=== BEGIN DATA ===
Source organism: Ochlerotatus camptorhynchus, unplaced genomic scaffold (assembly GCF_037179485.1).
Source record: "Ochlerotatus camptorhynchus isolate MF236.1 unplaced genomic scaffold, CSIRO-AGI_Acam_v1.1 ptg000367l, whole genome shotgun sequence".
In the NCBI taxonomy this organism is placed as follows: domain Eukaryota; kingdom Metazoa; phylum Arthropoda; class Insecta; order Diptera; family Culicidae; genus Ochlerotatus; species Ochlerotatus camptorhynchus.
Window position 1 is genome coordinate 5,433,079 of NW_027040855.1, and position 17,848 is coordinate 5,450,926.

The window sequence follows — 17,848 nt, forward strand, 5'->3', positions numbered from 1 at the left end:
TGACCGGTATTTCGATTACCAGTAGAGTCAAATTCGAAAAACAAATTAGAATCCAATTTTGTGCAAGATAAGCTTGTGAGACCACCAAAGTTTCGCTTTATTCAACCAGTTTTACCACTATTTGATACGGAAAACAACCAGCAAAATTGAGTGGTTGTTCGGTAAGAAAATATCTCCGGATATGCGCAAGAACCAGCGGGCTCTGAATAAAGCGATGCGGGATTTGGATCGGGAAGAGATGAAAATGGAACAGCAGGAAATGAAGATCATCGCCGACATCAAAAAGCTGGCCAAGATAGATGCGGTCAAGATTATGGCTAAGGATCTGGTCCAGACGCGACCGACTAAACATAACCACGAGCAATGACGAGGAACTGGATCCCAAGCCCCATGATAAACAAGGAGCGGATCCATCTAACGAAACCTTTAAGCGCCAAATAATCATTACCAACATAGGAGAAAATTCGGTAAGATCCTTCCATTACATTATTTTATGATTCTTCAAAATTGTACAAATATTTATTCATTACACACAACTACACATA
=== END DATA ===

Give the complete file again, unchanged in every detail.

Source organism: Ochlerotatus camptorhynchus, unplaced genomic scaffold (assembly GCF_037179485.1).
Source record: "Ochlerotatus camptorhynchus isolate MF236.1 unplaced genomic scaffold, CSIRO-AGI_Acam_v1.1 ptg000367l, whole genome shotgun sequence".
In the NCBI taxonomy this organism is placed as follows: domain Eukaryota; kingdom Metazoa; phylum Arthropoda; class Insecta; order Diptera; family Culicidae; genus Ochlerotatus; species Ochlerotatus camptorhynchus.
Window position 1 is genome coordinate 5,433,079 of NW_027040855.1, and position 17,848 is coordinate 5,450,926.

The window sequence follows — 17,848 nt, forward strand, 5'->3', positions numbered from 1 at the left end:
TGACCGGTATTTCGATTACCAGTAGAGTCAAATTCGAAAAACAAATTAGAATCCAATTTTGTGCAAGATAAGCTTGTGAGACCACCAAAGTTTCGCTTTATTCAACCAGTTTTACCACTATTTGATACGGAAAACAACCAGCAAAATTGAGTGGTTGTTCGGTAAGAAAATATCTCCGGATATGCGCAAGAACCAGCGGGCTCTGAATAAAGCGATGCGGGATTTGGATCGGGAAGAGATGAAAATGGAACAGCAGGAAATGAAGATCATCGCCGACATCAAAAAGCTGGCCAAGATAGATGCGGTCAAGATTATGGCTAAGGATCTGGTCCAGACGCGACCGACTAAACATAACCACGAGCAATGACGAGGAACTGGATCCCAAGCCCCATGATAAACAAGGAGCGGATCCATCTAACGAAACCTTTAAGCGCCAAATAATCATTACCAACATAGGAGAAAATTCGGTAAGATCCTTCCATTACATTATTTTATGATTCTTCAAAATTGTACAAATATTTATTCATTACACACAACTACACATA